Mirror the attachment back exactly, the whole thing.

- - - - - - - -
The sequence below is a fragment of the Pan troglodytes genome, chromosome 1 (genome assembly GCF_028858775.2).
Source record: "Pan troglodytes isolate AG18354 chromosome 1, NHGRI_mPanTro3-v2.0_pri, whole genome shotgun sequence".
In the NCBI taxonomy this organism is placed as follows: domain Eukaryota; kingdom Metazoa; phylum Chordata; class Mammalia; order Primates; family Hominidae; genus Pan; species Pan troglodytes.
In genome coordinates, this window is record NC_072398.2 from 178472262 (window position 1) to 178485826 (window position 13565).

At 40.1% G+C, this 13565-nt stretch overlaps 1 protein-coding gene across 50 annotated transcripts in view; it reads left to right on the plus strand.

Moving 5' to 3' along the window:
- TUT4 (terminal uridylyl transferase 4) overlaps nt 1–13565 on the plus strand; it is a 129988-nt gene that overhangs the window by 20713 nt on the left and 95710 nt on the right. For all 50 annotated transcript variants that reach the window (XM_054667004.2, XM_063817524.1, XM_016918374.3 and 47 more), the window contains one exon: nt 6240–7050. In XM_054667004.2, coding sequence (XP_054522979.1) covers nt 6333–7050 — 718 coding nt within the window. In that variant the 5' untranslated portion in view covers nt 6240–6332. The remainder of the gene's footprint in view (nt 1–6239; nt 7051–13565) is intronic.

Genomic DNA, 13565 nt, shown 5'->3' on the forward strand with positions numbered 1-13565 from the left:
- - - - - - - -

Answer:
The sequence below is a fragment of the Pan troglodytes genome, chromosome 1 (genome assembly GCF_028858775.2).
Source record: "Pan troglodytes isolate AG18354 chromosome 1, NHGRI_mPanTro3-v2.0_pri, whole genome shotgun sequence".
In the NCBI taxonomy this organism is placed as follows: domain Eukaryota; kingdom Metazoa; phylum Chordata; class Mammalia; order Primates; family Hominidae; genus Pan; species Pan troglodytes.
In genome coordinates, this window is record NC_072398.2 from 178472262 (window position 1) to 178485826 (window position 13565).

At 40.1% G+C, this 13565-nt stretch overlaps 1 protein-coding gene across 50 annotated transcripts in view; it reads left to right on the plus strand.

Moving 5' to 3' along the window:
- TUT4 (terminal uridylyl transferase 4) overlaps nt 1–13565 on the plus strand; it is a 129988-nt gene that overhangs the window by 20713 nt on the left and 95710 nt on the right. For all 50 annotated transcript variants that reach the window (XM_054667004.2, XM_063817524.1, XM_016918374.3 and 47 more), the window contains one exon: nt 6240–7050. In XM_054667004.2, coding sequence (XP_054522979.1) covers nt 6333–7050 — 718 coding nt within the window. In that variant the 5' untranslated portion in view covers nt 6240–6332. The remainder of the gene's footprint in view (nt 1–6239; nt 7051–13565) is intronic.

Genomic DNA, 13565 nt, shown 5'->3' on the forward strand with positions numbered 1-13565 from the left: